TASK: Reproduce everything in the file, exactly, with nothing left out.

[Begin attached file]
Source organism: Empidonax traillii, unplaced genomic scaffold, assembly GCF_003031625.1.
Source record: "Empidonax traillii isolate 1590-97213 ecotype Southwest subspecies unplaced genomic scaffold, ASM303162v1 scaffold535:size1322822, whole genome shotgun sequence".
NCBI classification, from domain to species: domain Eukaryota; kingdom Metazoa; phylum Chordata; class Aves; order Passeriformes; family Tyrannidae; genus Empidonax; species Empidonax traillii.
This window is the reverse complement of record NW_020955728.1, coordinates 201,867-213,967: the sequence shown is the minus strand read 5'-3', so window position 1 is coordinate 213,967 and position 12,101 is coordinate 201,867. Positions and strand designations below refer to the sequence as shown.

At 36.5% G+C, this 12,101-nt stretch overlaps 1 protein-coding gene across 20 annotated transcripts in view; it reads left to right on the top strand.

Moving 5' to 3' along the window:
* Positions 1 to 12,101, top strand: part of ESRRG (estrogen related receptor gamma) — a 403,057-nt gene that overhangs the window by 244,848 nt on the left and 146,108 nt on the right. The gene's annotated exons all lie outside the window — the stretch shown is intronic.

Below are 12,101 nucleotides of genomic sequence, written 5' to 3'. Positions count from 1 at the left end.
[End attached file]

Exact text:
Source organism: Empidonax traillii, unplaced genomic scaffold, assembly GCF_003031625.1.
Source record: "Empidonax traillii isolate 1590-97213 ecotype Southwest subspecies unplaced genomic scaffold, ASM303162v1 scaffold535:size1322822, whole genome shotgun sequence".
NCBI classification, from domain to species: domain Eukaryota; kingdom Metazoa; phylum Chordata; class Aves; order Passeriformes; family Tyrannidae; genus Empidonax; species Empidonax traillii.
This window is the reverse complement of record NW_020955728.1, coordinates 201,867-213,967: the sequence shown is the minus strand read 5'-3', so window position 1 is coordinate 213,967 and position 12,101 is coordinate 201,867. Positions and strand designations below refer to the sequence as shown.

At 36.5% G+C, this 12,101-nt stretch overlaps 1 protein-coding gene across 20 annotated transcripts in view; it reads left to right on the top strand.

Moving 5' to 3' along the window:
* Positions 1 to 12,101, top strand: part of ESRRG (estrogen related receptor gamma) — a 403,057-nt gene that overhangs the window by 244,848 nt on the left and 146,108 nt on the right. The gene's annotated exons all lie outside the window — the stretch shown is intronic.

Below are 12,101 nucleotides of genomic sequence, written 5' to 3'. Positions count from 1 at the left end.